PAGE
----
Saturday, December 18, 2010

Astronomer discriminated against because he is an evolution skeptic

C. Martin Gaskell, who currently teaches at the University of Texas, says he is not a creationist but he does see problems with the theory of evolution. His belief regarding evolution was enough to alarm professors three years ago at the University of Kentucky.

In 2007, Gaskell was an astronomer at the University of Nebraska and was also a leading candidate uniquely qualified for the position of director at the University of Kentucky's MacAdam Student Observatory. In fact, he was at the top of a list of applicants considered by the search committee, one member of the committee calling him "breathtakingly above the other applicants."

However, he was not selected. Gaskell believes it is because of his religious faith and because they found statements of his that were perceived to make him a non-believer in the theory of evolution. Therefore, Gaskell has sued the university, claiming lost income and emotional distress, and he feels "one should not allow universities to get away with religious discrimination."

The story behind the non-selection of Gaskell

It seems after being passed over for the position, Gaskell later learned that professors had discussed his purported religious views during the search process. Some expressed that his Christian faith could conflict with his duties as a scientist, calling him "something close to a creationist" and "potentially evangelical." According to court records, they wrote each other in internal e-mails about Gaskell's faith and that it might affect the job, part of which is lecturing publicly on science.

The e-mails indicated the professors were on edge about hiring a Christian, partly because around this time a Bible-based museum in Kentucky had just opened. The museum asserted the authenticity of the Bible's creation story and was getting national attention. Biology professor James Krupa wrote to a colleague in an October 2007 e-mail, "We might as well have the Creation Museum set up an outreach office in biology."

In 1997, Gaskell, by invitation from the UK, had given a lecture called "Modern Astronomy, the Bible and Creation," which he developed for "Christians and others interested in Bible and science questions..." It outlined men of historical scientific significance and their interpretations of the creation story in the Bible. In his notes, Gaskell mentions evolution, saying the theory has "significant scientific problems" and includes "unwarranted atheistic assumptions and extrapolations."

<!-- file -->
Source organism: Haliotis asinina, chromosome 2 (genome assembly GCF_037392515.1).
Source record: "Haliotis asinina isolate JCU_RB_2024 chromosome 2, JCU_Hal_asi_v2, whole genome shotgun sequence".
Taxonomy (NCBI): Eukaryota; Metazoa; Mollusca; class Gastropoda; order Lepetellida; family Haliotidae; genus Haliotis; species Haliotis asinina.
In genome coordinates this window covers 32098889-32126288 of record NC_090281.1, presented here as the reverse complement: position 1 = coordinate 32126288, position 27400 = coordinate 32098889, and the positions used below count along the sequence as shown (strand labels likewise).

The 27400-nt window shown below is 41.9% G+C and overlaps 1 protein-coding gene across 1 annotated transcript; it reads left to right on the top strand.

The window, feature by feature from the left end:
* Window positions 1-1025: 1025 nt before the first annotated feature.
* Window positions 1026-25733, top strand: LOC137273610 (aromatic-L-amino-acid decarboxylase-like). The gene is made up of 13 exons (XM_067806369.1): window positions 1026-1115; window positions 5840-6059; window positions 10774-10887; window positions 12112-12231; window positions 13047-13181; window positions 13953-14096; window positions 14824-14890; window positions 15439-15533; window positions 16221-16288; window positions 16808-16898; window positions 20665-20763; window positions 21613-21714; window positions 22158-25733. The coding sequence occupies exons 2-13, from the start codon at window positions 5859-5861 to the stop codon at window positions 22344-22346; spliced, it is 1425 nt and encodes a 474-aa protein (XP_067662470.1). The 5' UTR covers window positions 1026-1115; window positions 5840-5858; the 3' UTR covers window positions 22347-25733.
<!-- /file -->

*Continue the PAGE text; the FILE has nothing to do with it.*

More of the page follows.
Gaskell was asked about the lecture during his job interview and felt that the questions related to religion were "inappropriate." "I think that if I had a document like this and I was advocating atheism ... I don't think it would be an issue."

Maintaining a certain scientific image was also important to the professors at UK, and they didn't want that image damaged by Gaskell. An astrophysics professor, Moshe Elitzur, told the chair of the Department of Physics and Astronomy, Michael Cavagnero, in an e-mail that hiring Gaskell would be a "huge public relations mistake." He feared what the newspapers would print about hiring a creationist.

The case will go to trial

Once again, Gaskell said he is not a "creationist" and his views on evolution are in line with other biological scientists. In his lecture notes, Gaskell explains that Christians who believe the earth is a few thousand years old are basing their belief on "mostly very poor science."

Last month a judge rejected a motion from the university and allowed it to go to trial Feb. 8. U.S. District Judge Karl S. Forester wrote in the ruling, "There is no dispute that based on his application, Gaskell was a leading candidate for the position."

For original article with references, click here.

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